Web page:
then make a plan of your garden incorporating thease features if they are logical.

  • Paul165Paul165 Posts: 48

    It's a west facing garden, no children but we do have a cat and a dog.

    Soil type?  I am not sure that is something I can spot easily as a beginner!

  • LG_LG_ gardens in SE LondonPosts: 2,447

    It's a great space, you can do a lot with that.

    This just popped up in my news feed, for starters: http://www.gardenersworld.com/plants/plant-inspiration/planting-for-wildlife/

    One thing that springs to mind, while you've still got access to the fences, is to make sure there is space on at least two sides for hedgehogs to get through: https://www.hedgehogstreet.org/help-hedgehogs/link-your-garden/  Gaps only need to be small, so your dog - depending on how big it is - should still be containable.

    If you want the existing plants / trees identified, you need to post some more close up photos of leaves / flowers / habit.

    As far as your soil type is concerned, have you done any digging at all? What was it like? Dfficult? Easy? Loose? Compacted? Wet? Dry? How far down could you / did you dig? Did things change beyond a certain point? Etc.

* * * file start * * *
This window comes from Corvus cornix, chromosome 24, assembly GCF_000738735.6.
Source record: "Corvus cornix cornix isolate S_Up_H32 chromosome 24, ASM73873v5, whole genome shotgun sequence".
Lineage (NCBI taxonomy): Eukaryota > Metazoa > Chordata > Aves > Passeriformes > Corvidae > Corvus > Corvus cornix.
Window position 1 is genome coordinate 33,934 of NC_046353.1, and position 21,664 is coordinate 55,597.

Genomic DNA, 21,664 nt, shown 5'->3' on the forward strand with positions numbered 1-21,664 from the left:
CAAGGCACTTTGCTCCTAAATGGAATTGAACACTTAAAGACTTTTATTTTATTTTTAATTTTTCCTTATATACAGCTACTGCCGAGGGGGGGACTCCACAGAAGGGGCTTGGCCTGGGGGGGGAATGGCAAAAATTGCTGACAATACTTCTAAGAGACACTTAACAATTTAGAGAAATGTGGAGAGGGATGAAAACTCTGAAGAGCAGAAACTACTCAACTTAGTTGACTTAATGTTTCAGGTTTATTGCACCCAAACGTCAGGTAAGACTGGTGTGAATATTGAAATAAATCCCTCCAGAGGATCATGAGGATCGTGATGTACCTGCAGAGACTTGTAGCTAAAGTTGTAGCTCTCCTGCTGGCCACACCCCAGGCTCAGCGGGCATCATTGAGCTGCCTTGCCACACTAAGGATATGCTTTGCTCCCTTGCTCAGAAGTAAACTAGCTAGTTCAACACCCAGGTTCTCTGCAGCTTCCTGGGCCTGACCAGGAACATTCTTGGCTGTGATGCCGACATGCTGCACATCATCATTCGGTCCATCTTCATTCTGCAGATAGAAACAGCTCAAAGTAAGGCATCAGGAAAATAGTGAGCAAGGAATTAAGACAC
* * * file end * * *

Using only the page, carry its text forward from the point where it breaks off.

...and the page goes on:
'If you have a garden and a library, you have everything you need.'
    - Cicero
  • Allotment BoyAllotment Boy North London Posts: 1,952

    The RHS encyclopaedia of gardening will give you a lot of basic information. I know it's  an old fashioned big book but very useful for basic starters. I still refer to my copy all the time. As for soil type if you are really not sure then you can google soil types in uk & even by postcode so it should tell you. Much more fun though is to do hand texturing (pick some up & give it a squeeze- not too hard). Does it stay in a ball-- Clay -loam,  or does it fall apart easily -sandy, are there lots of stones in it are they smooth & round or sharp gritty ones. Take a little bit between thumb & finger rub it how does it feel- smooth and silky Loam- silt. Sticky -clay. Sharp & gritty -sandy gritty. You will be surprised at how accurate this method can be, look  up this.